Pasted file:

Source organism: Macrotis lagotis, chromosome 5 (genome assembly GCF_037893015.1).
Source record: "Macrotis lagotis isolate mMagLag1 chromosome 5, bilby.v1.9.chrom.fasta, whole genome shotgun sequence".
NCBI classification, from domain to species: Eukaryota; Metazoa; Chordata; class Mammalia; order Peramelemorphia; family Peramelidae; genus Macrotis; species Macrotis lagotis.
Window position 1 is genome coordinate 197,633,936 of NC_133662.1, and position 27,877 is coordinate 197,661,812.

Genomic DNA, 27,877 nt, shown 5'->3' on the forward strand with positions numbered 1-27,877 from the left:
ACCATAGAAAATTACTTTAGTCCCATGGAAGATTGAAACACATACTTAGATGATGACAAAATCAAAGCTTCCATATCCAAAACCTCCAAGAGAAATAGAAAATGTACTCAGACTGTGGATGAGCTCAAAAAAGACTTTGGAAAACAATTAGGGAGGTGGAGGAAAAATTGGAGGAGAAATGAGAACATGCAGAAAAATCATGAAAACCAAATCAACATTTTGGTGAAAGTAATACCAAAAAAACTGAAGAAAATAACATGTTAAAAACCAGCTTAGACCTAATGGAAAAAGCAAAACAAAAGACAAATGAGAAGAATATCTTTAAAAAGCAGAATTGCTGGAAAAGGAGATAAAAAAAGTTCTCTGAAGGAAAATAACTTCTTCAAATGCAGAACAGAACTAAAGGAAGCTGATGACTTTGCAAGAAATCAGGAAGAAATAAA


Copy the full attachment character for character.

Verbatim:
Source organism: Macrotis lagotis, chromosome 5 (genome assembly GCF_037893015.1).
Source record: "Macrotis lagotis isolate mMagLag1 chromosome 5, bilby.v1.9.chrom.fasta, whole genome shotgun sequence".
NCBI classification, from domain to species: Eukaryota; Metazoa; Chordata; class Mammalia; order Peramelemorphia; family Peramelidae; genus Macrotis; species Macrotis lagotis.
Window position 1 is genome coordinate 197,633,936 of NC_133662.1, and position 27,877 is coordinate 197,661,812.

Genomic DNA, 27,877 nt, shown 5'->3' on the forward strand with positions numbered 1-27,877 from the left:
ACCATAGAAAATTACTTTAGTCCCATGGAAGATTGAAACACATACTTAGATGATGACAAAATCAAAGCTTCCATATCCAAAACCTCCAAGAGAAATAGAAAATGTACTCAGACTGTGGATGAGCTCAAAAAAGACTTTGGAAAACAATTAGGGAGGTGGAGGAAAAATTGGAGGAGAAATGAGAACATGCAGAAAAATCATGAAAACCAAATCAACATTTTGGTGAAAGTAATACCAAAAAAACTGAAGAAAATAACATGTTAAAAACCAGCTTAGACCTAATGGAAAAAGCAAAACAAAAGACAAATGAGAAGAATATCTTTAAAAAGCAGAATTGCTGGAAAAGGAGATAAAAAAAGTTCTCTGAAGGAAAATAACTTCTTCAAATGCAGAACAGAACTAAAGGAAGCTGATGACTTTGCAAGAAATCAGGAAGAAATAAA